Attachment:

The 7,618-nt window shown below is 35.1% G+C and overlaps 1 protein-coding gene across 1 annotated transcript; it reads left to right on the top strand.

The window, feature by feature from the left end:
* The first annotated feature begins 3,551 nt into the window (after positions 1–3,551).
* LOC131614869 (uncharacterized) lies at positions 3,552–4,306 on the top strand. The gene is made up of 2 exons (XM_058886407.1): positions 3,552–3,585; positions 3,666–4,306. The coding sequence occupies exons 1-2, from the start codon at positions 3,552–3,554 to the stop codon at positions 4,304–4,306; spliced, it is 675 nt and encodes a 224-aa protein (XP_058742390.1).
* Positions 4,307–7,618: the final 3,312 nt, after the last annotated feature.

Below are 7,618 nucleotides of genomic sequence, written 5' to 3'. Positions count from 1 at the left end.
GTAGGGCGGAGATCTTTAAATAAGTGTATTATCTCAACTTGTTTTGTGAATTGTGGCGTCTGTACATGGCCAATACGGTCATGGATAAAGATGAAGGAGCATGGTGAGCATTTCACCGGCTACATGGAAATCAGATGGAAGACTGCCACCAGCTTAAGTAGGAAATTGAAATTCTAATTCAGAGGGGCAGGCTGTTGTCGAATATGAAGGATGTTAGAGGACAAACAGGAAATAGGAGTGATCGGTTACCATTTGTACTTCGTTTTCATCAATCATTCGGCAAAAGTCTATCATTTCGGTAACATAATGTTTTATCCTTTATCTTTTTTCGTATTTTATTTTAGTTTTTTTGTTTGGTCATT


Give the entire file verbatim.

The 7,618-nt window shown below is 35.1% G+C and overlaps 1 protein-coding gene across 1 annotated transcript; it reads left to right on the top strand.

The window, feature by feature from the left end:
* The first annotated feature begins 3,551 nt into the window (after positions 1–3,551).
* LOC131614869 (uncharacterized) lies at positions 3,552–4,306 on the top strand. The gene is made up of 2 exons (XM_058886407.1): positions 3,552–3,585; positions 3,666–4,306. The coding sequence occupies exons 1-2, from the start codon at positions 3,552–3,554 to the stop codon at positions 4,304–4,306; spliced, it is 675 nt and encodes a 224-aa protein (XP_058742390.1).
* Positions 4,307–7,618: the final 3,312 nt, after the last annotated feature.

Below are 7,618 nucleotides of genomic sequence, written 5' to 3'. Positions count from 1 at the left end.
GTAGGGCGGAGATCTTTAAATAAGTGTATTATCTCAACTTGTTTTGTGAATTGTGGCGTCTGTACATGGCCAATACGGTCATGGATAAAGATGAAGGAGCATGGTGAGCATTTCACCGGCTACATGGAAATCAGATGGAAGACTGCCACCAGCTTAAGTAGGAAATTGAAATTCTAATTCAGAGGGGCAGGCTGTTGTCGAATATGAAGGATGTTAGAGGACAAACAGGAAATAGGAGTGATCGGTTACCATTTGTACTTCGTTTTCATCAATCATTCGGCAAAAGTCTATCATTTCGGTAACATAATGTTTTATCCTTTATCTTTTTTCGTATTTTATTTTAGTTTTTTTGTTTGGTCATT